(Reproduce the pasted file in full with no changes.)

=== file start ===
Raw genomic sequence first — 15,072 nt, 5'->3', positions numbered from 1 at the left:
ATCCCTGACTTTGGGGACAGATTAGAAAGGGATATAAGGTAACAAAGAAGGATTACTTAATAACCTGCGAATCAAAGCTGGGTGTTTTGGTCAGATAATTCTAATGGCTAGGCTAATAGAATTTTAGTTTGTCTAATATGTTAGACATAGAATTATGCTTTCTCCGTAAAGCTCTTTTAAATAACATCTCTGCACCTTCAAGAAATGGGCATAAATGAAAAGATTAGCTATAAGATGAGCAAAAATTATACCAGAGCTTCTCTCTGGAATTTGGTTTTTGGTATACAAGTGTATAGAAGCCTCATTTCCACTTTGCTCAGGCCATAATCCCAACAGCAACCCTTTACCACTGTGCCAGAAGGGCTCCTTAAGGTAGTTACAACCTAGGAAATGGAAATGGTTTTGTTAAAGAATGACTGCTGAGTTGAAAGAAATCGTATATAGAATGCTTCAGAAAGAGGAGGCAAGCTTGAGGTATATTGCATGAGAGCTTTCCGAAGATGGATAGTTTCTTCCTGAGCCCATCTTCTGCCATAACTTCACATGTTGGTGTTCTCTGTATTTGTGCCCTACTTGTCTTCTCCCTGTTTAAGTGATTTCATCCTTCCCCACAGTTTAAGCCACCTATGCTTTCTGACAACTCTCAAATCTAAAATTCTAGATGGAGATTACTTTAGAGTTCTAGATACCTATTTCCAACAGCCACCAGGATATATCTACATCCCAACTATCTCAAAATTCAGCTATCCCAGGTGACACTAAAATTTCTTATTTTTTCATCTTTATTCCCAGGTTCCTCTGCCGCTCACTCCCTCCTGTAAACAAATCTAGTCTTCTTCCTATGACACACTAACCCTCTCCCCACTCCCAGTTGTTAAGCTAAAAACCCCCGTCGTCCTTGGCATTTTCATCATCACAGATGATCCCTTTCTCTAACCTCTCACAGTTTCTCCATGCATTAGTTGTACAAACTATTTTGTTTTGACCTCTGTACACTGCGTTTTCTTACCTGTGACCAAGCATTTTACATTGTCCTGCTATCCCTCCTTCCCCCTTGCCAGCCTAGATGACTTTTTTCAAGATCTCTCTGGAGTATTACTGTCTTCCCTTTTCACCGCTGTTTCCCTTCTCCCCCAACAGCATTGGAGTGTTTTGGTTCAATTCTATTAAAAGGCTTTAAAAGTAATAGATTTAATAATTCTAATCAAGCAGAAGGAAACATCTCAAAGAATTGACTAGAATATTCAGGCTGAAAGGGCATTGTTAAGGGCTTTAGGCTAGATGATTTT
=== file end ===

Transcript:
Raw genomic sequence first — 15,072 nt, 5'->3', positions numbered from 1 at the left:
ATCCCTGACTTTGGGGACAGATTAGAAAGGGATATAAGGTAACAAAGAAGGATTACTTAATAACCTGCGAATCAAAGCTGGGTGTTTTGGTCAGATAATTCTAATGGCTAGGCTAATAGAATTTTAGTTTGTCTAATATGTTAGACATAGAATTATGCTTTCTCCGTAAAGCTCTTTTAAATAACATCTCTGCACCTTCAAGAAATGGGCATAAATGAAAAGATTAGCTATAAGATGAGCAAAAATTATACCAGAGCTTCTCTCTGGAATTTGGTTTTTGGTATACAAGTGTATAGAAGCCTCATTTCCACTTTGCTCAGGCCATAATCCCAACAGCAACCCTTTACCACTGTGCCAGAAGGGCTCCTTAAGGTAGTTACAACCTAGGAAATGGAAATGGTTTTGTTAAAGAATGACTGCTGAGTTGAAAGAAATCGTATATAGAATGCTTCAGAAAGAGGAGGCAAGCTTGAGGTATATTGCATGAGAGCTTTCCGAAGATGGATAGTTTCTTCCTGAGCCCATCTTCTGCCATAACTTCACATGTTGGTGTTCTCTGTATTTGTGCCCTACTTGTCTTCTCCCTGTTTAAGTGATTTCATCCTTCCCCACAGTTTAAGCCACCTATGCTTTCTGACAACTCTCAAATCTAAAATTCTAGATGGAGATTACTTTAGAGTTCTAGATACCTATTTCCAACAGCCACCAGGATATATCTACATCCCAACTATCTCAAAATTCAGCTATCCCAGGTGACACTAAAATTTCTTATTTTTTCATCTTTATTCCCAGGTTCCTCTGCCGCTCACTCCCTCCTGTAAACAAATCTAGTCTTCTTCCTATGACACACTAACCCTCTCCCCACTCCCAGTTGTTAAGCTAAAAACCCCCGTCGTCCTTGGCATTTTCATCATCACAGATGATCCCTTTCTCTAACCTCTCACAGTTTCTCCATGCATTAGTTGTACAAACTATTTTGTTTTGACCTCTGTACACTGCGTTTTCTTACCTGTGACCAAGCATTTTACATTGTCCTGCTATCCCTCCTTCCCCCTTGCCAGCCTAGATGACTTTTTTCAAGATCTCTCTGGAGTATTACTGTCTTCCCTTTTCACCGCTGTTTCCCTTCTCCCCCAACAGCATTGGAGTGTTTTGGTTCAATTCTATTAAAAGGCTTTAAAAGTAATAGATTTAATAATTCTAATCAAGCAGAAGGAAACATCTCAAAGAATTGACTAGAATATTCAGGCTGAAAGGGCATTGTTAAGGGCTTTAGGCTAGATGATTTT